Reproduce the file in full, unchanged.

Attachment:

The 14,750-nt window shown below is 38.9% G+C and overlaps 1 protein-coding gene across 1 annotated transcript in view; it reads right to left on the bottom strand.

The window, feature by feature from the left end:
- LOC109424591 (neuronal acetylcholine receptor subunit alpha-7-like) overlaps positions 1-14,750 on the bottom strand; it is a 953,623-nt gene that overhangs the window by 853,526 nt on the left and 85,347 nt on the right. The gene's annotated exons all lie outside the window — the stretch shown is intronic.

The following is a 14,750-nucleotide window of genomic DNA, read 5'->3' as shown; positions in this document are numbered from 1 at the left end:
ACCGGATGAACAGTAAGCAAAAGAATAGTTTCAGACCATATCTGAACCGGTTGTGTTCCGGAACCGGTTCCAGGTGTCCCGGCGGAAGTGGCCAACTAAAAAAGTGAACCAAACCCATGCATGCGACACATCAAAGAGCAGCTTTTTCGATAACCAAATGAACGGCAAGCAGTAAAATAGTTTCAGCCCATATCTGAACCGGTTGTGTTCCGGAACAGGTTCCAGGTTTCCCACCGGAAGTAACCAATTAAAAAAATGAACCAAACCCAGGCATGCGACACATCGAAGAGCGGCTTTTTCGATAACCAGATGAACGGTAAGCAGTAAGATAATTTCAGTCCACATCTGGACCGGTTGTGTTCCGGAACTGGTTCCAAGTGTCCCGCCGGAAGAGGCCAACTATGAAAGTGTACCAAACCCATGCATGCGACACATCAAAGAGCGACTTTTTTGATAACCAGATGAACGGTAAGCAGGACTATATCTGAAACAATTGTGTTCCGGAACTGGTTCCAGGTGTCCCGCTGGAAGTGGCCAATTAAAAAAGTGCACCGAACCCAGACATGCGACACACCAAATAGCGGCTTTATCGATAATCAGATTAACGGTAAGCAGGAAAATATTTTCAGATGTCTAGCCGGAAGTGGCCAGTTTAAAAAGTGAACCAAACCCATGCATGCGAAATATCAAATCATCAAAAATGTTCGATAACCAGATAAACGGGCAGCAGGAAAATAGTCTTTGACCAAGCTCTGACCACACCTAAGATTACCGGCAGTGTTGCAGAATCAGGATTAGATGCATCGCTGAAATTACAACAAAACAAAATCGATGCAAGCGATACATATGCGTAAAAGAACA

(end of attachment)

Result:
The 14,750-nt window shown below is 38.9% G+C and overlaps 1 protein-coding gene across 1 annotated transcript in view; it reads right to left on the bottom strand.

The window, feature by feature from the left end:
- LOC109424591 (neuronal acetylcholine receptor subunit alpha-7-like) overlaps positions 1-14,750 on the bottom strand; it is a 953,623-nt gene that overhangs the window by 853,526 nt on the left and 85,347 nt on the right. The gene's annotated exons all lie outside the window — the stretch shown is intronic.

The following is a 14,750-nucleotide window of genomic DNA, read 5'->3' as shown; positions in this document are numbered from 1 at the left end:
ACCGGATGAACAGTAAGCAAAAGAATAGTTTCAGACCATATCTGAACCGGTTGTGTTCCGGAACCGGTTCCAGGTGTCCCGGCGGAAGTGGCCAACTAAAAAAGTGAACCAAACCCATGCATGCGACACATCAAAGAGCAGCTTTTTCGATAACCAAATGAACGGCAAGCAGTAAAATAGTTTCAGCCCATATCTGAACCGGTTGTGTTCCGGAACAGGTTCCAGGTTTCCCACCGGAAGTAACCAATTAAAAAAATGAACCAAACCCAGGCATGCGACACATCGAAGAGCGGCTTTTTCGATAACCAGATGAACGGTAAGCAGTAAGATAATTTCAGTCCACATCTGGACCGGTTGTGTTCCGGAACTGGTTCCAAGTGTCCCGCCGGAAGAGGCCAACTATGAAAGTGTACCAAACCCATGCATGCGACACATCAAAGAGCGACTTTTTTGATAACCAGATGAACGGTAAGCAGGACTATATCTGAAACAATTGTGTTCCGGAACTGGTTCCAGGTGTCCCGCTGGAAGTGGCCAATTAAAAAAGTGCACCGAACCCAGACATGCGACACACCAAATAGCGGCTTTATCGATAATCAGATTAACGGTAAGCAGGAAAATATTTTCAGATGTCTAGCCGGAAGTGGCCAGTTTAAAAAGTGAACCAAACCCATGCATGCGAAATATCAAATCATCAAAAATGTTCGATAACCAGATAAACGGGCAGCAGGAAAATAGTCTTTGACCAAGCTCTGACCACACCTAAGATTACCGGCAGTGTTGCAGAATCAGGATTAGATGCATCGCTGAAATTACAACAAAACAAAATCGATGCAAGCGATACATATGCGTAAAAGAACA